Speeches & Floor Statements
Posted on February 11, 2016
Mr. President, last summer by a vote of 81-17, the United States Senate passed a bill to fix No Child Left Behind. The House of Representatives had already passed their version. We had a conference report. We sent it to the President and it was in December that President Obama signed the Every Student Succeeds Act to fix No Child Left Behind. The President not only signed it in a large ceremony attended by parents and teachers and students and people from all walks of life, the President said it was a Christmas miracle. He said that, I think, for a couple of reasons. One, it was good news. Miracles are usually good news, and this was good news for 50 million children, 3.5 million teachers, and 100,000 public schools. They waited eight years for the United States Congress to fix the problems with No Child Left Behind, and they knew that it was difficult to do and they looked forward to the result that we achieved because we achieved a consensus.
There surely was a consensus that this was a law that everybody wanted fixed, but we also had a consensus about how to fix it. People who don't usually agree in the education world said we want to keep the tests. We want to keep the 17 federally required state-designed tests between grades three and 12 so we can know how our children are doing. And we want to report that to the parents and the students. But we want to move out of Washington and back to the classroom teachers, back to the local school boards, back to the communities, back to the governors, the responsibility for our children and our schools. We heard that from the left and we heard that from the right. We heard that from the governors, and we heard that from the teachers unions. And because we all had that consensus, we were able to secure a vote of 81-17 here.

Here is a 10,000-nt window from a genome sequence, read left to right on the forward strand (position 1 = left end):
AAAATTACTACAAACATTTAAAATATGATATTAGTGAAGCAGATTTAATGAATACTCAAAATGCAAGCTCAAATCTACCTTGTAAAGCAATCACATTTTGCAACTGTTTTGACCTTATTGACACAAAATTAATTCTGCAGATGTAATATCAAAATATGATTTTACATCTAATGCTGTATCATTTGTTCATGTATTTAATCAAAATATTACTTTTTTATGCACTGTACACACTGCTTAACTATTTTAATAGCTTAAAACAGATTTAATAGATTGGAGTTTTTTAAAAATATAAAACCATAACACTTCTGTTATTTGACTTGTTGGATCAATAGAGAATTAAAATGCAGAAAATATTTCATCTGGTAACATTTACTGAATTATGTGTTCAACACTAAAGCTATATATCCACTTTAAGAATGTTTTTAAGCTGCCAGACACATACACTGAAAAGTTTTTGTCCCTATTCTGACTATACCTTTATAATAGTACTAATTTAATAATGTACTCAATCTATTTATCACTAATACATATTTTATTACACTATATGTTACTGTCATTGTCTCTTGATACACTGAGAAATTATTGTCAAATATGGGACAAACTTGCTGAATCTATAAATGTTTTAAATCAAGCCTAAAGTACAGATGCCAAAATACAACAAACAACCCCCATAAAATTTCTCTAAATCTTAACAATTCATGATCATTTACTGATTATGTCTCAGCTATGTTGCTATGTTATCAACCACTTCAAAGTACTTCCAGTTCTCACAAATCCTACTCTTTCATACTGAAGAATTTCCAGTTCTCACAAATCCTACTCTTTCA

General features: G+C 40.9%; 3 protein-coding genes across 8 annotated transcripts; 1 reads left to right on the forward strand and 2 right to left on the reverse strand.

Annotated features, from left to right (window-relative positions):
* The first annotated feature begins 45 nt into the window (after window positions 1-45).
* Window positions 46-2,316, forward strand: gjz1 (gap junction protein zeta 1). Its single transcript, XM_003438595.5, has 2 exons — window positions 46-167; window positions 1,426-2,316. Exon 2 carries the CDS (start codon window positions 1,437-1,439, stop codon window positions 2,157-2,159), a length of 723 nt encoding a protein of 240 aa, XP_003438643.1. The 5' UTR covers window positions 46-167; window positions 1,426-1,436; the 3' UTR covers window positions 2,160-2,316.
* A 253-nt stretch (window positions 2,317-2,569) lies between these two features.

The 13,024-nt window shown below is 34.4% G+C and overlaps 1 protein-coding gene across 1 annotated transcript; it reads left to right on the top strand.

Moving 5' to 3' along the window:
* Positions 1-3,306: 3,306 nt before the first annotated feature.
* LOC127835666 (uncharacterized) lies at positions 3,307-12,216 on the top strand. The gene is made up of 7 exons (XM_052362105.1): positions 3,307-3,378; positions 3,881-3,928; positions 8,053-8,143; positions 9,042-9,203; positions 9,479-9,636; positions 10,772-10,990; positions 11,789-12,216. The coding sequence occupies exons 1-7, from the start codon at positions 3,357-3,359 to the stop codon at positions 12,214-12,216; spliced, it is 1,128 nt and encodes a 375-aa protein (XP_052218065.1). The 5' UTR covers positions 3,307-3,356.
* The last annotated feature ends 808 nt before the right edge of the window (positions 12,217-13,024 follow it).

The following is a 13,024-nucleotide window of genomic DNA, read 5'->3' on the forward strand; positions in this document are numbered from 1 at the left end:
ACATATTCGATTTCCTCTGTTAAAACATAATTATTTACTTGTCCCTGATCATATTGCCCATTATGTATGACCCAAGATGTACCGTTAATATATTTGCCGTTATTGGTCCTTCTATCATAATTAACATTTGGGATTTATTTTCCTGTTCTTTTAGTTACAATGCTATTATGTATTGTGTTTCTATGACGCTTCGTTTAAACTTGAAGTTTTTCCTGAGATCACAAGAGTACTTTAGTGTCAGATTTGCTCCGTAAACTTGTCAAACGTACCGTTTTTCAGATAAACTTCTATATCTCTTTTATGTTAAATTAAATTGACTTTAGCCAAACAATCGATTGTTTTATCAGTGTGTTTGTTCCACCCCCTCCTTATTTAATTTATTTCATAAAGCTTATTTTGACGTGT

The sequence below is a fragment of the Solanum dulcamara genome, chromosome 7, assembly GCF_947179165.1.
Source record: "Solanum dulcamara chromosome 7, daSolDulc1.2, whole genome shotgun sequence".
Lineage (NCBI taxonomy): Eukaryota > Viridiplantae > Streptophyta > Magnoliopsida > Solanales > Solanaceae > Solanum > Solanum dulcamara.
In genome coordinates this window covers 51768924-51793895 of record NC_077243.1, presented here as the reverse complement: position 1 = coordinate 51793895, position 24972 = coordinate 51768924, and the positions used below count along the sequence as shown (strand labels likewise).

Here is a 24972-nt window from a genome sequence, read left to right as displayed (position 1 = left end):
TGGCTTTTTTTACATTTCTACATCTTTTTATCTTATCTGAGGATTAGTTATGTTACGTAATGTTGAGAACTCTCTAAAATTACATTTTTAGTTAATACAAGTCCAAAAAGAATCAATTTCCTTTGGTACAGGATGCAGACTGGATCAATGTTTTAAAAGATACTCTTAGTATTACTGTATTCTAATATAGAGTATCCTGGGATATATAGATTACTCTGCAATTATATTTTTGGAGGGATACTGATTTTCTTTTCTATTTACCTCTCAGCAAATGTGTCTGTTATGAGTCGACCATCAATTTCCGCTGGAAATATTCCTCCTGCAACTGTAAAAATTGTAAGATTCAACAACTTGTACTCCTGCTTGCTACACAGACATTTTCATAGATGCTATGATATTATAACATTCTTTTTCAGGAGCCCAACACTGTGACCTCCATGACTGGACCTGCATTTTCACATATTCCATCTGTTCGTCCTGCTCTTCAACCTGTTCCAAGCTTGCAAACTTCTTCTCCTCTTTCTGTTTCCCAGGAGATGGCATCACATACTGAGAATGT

And as I often said last year, this is not that easy to do. Everyone is an expert on education. We've all had some education. It's like being in the Louisiana State University football stadium or the University of Tennessee football stadium. Stands are full, with 80,000 or 100,000 people who know exactly what the next play to call is because they've all played a little football and they're usually ready to say what it is. So that's what we had to navigate, but we did. And as the President said, it was a Christmas miracle and a gift for the children and the teachers and the parents who care about our public schools. Now, the reason I'm here today, Mr. President, is to put into the congressional record a letter to the acting secretary of the U.S. Department of Education, John B. King, a letter from a number of those in the coalition of educators and others who helped to pass the Every Student Succeeds Act. I ask consent that that letter be included following my remarks.
This is a letter, Mr. President, from people who don't always work together. In fact, in their letter to the acting Secretary of Education they say, "Mr. King, although our organizations do not always agree, we are unified in our belief that ESSA – that's the new education law – is an historic opportunity to make a world-class 21st century education system. And we're dedicated to working together at the national level to facilitate partnership among our members and states and districts to guarantee the success of this new law."
This comes from the National Governors Association, the School Superintendents Association, the National Education Association, the American Federation of Teachers who all signed this letter. So did the National Conference of State legislatures, The National Association of State Board Education, The National School Board Association, the National Association of Elementary School Principals, the National Association of Secondary School Principals, the National Teachers Association. I racked my brain, I can't think of any significant group in the state or local education world that didn’t sign this letter except the Council of Chief State School Officers and I have no idea why they have not yet signed it because they were enthusiastically in support of our bill as well. So I hope that they are also part of our coalition. But here's the importance of this coalition. The coalition that sent this letter is the same coalition that supported passage of the bill, and they know what I know.